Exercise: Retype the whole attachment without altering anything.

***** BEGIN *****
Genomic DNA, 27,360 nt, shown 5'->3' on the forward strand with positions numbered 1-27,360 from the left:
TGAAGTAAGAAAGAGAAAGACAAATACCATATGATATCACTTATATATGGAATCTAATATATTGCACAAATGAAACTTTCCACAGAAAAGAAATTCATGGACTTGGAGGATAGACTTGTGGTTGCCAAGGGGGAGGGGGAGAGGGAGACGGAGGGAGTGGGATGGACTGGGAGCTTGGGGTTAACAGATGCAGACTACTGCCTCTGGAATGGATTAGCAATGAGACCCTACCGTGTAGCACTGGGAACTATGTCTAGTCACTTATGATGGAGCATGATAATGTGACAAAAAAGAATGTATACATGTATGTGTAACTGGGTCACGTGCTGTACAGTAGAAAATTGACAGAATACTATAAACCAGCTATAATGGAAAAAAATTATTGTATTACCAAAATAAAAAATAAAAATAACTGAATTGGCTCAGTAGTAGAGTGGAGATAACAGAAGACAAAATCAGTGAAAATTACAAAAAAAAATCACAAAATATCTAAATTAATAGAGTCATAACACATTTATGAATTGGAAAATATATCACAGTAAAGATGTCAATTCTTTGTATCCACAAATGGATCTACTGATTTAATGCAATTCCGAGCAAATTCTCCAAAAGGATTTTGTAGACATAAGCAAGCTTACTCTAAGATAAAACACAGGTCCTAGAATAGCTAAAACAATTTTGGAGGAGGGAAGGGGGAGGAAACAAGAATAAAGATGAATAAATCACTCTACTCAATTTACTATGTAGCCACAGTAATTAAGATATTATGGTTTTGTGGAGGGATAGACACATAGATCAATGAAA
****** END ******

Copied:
Genomic DNA, 27,360 nt, shown 5'->3' on the forward strand with positions numbered 1-27,360 from the left:
TGAAGTAAGAAAGAGAAAGACAAATACCATATGATATCACTTATATATGGAATCTAATATATTGCACAAATGAAACTTTCCACAGAAAAGAAATTCATGGACTTGGAGGATAGACTTGTGGTTGCCAAGGGGGAGGGGGAGAGGGAGACGGAGGGAGTGGGATGGACTGGGAGCTTGGGGTTAACAGATGCAGACTACTGCCTCTGGAATGGATTAGCAATGAGACCCTACCGTGTAGCACTGGGAACTATGTCTAGTCACTTATGATGGAGCATGATAATGTGACAAAAAAGAATGTATACATGTATGTGTAACTGGGTCACGTGCTGTACAGTAGAAAATTGACAGAATACTATAAACCAGCTATAATGGAAAAAAATTATTGTATTACCAAAATAAAAAATAAAAATAACTGAATTGGCTCAGTAGTAGAGTGGAGATAACAGAAGACAAAATCAGTGAAAATTACAAAAAAAAATCACAAAATATCTAAATTAATAGAGTCATAACACATTTATGAATTGGAAAATATATCACAGTAAAGATGTCAATTCTTTGTATCCACAAATGGATCTACTGATTTAATGCAATTCCGAGCAAATTCTCCAAAAGGATTTTGTAGACATAAGCAAGCTTACTCTAAGATAAAACACAGGTCCTAGAATAGCTAAAACAATTTTGGAGGAGGGAAGGGGGAGGAAACAAGAATAAAGATGAATAAATCACTCTACTCAATTTACTATGTAGCCACAGTAATTAAGATATTATGGTTTTGTGGAGGGATAGACACATAGATCAATGAAA